World Medical Association Presses for Transgender Equality
The international group, which represents 111 national medical groups, issued new guidelines rejecting discrimination against transgender people when it comes to providing medical care.
A group of international medical groups last week issued new guidelines to foster greater understanding and sensitivity among physicians towards transgender people.
Announced at the annual meeting of the World Medical Association (WMA) in Moscow, the new guidelines stated that transgender healthcare should aim to provide the “best possible quality of life” and should not force modifications in behavior or personal choice among transgender people.
“We condemn all forms of discrimination, stigmatization, and violence against transgender people and want to see appropriate legal measures to protect their equal civil rights,” WMA President Michael Marmot said in a statement. “As role models, physicians should use their medical knowledge to combat prejudice in this respect. We would like national medical associations to take action to identify and combat barriers to care.”
WMA, whose members include 111 national medical associations, including the American Medical Association, also stated that being transgender is not a mental disorder and that various cultural, political, and religious orientations throughout the world should not impede the rights and well-being of transgender people.
Groups in the United States are also advocating for greater healthcare rights for transgender people, given that some health insurance companies are denying coverage for gender-reassignment surgeries. Despite federal legislation outlawing discrimination, some transgender people say they are told that being transgender is a pre-existing condition and that their insurance policies do not cover it. And, if the insurance company does cover reassignment surgeries and medicine, it often doesn’t cover enough of the cost.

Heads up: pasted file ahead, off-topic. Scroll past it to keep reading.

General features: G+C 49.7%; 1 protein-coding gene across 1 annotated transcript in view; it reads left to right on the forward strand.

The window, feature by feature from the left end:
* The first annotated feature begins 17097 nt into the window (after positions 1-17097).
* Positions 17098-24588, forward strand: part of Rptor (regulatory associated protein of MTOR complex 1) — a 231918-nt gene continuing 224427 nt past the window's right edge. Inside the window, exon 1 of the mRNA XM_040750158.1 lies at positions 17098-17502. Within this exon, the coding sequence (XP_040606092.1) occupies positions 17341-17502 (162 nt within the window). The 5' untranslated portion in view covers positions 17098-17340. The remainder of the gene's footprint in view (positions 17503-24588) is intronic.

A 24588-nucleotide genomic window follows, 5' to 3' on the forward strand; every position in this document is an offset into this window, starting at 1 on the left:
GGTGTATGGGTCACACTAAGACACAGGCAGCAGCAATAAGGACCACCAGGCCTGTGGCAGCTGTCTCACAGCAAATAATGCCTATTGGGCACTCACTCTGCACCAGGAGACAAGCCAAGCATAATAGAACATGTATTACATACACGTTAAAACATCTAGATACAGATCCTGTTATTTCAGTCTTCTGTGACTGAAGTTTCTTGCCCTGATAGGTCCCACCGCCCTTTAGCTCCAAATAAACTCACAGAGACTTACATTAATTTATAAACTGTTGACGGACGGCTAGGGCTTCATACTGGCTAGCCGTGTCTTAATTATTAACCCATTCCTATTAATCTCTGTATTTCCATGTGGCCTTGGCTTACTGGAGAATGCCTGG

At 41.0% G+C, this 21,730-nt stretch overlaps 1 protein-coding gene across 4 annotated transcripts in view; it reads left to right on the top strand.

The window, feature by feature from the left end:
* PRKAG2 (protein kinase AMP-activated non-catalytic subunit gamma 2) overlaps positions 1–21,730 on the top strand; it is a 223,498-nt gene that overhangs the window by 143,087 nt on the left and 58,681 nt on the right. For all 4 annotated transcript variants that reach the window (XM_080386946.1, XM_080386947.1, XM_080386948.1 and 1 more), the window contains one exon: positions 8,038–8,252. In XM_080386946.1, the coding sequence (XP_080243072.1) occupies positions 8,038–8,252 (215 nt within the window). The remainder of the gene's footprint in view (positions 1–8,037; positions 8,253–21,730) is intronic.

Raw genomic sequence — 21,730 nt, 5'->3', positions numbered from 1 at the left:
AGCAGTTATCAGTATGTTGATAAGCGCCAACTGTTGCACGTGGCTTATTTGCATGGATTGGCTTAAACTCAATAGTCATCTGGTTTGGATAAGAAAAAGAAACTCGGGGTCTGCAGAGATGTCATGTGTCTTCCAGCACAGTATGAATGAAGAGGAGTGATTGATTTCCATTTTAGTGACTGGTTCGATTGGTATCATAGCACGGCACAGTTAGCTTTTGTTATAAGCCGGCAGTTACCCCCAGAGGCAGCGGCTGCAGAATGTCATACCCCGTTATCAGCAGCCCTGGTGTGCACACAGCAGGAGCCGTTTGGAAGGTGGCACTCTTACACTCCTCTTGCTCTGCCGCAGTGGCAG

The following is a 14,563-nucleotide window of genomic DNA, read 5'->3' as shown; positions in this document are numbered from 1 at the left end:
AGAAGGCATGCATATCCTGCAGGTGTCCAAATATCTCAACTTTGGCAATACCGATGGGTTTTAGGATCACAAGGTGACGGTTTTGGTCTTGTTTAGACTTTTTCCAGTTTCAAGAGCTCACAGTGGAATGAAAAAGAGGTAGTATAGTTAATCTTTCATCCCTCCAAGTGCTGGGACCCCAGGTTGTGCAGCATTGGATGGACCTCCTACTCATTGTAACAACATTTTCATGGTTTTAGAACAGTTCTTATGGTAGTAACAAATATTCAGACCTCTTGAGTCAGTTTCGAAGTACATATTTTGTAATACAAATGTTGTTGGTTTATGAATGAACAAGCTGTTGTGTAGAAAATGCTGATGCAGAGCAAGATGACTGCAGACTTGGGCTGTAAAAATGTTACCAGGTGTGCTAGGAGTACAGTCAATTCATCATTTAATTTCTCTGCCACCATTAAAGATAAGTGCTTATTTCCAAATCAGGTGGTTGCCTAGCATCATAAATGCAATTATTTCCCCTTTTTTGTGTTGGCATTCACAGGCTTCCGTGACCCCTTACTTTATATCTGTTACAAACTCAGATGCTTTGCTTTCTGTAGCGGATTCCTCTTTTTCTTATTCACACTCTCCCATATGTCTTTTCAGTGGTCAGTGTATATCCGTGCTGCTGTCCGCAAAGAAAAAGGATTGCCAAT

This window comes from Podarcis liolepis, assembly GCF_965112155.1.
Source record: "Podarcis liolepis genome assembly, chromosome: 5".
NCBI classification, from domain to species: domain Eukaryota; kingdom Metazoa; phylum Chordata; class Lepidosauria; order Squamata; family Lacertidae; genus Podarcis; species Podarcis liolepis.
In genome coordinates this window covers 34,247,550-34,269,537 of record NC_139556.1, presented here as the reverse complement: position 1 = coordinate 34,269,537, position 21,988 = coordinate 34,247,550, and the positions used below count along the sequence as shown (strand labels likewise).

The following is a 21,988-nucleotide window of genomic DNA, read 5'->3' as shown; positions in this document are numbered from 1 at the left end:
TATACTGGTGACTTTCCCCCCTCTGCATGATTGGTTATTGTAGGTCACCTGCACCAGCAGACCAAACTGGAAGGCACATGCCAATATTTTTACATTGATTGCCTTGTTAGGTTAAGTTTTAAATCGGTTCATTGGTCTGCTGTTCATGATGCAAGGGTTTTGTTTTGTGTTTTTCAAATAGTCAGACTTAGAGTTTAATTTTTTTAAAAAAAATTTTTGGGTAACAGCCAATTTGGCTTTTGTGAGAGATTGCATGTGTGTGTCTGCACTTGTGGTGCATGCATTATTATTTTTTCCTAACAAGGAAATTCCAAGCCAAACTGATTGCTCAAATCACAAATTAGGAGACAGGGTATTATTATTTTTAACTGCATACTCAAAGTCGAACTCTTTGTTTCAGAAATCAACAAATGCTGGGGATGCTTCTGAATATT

“When healthcare really stresses biology, it leaves a large portion of us out,” Nell Gaither, president of the Trans Pride Initiative, told The Dallas Morning News. “Our lives depend on medical intervention. One way or another, we’ll figure out how to get the treatment we need.”
Because many health insurance companies also require individuals to check a single gender box when they enroll in a plan, people who transition and still have organs associated with their former gender often may not receive necessary services.
“The idea that you have insurance and you’re still being denied basic care is outrageous,” Human Rights Campaign (HRC) Senior Legislative Counsel Robin Maril told CNN.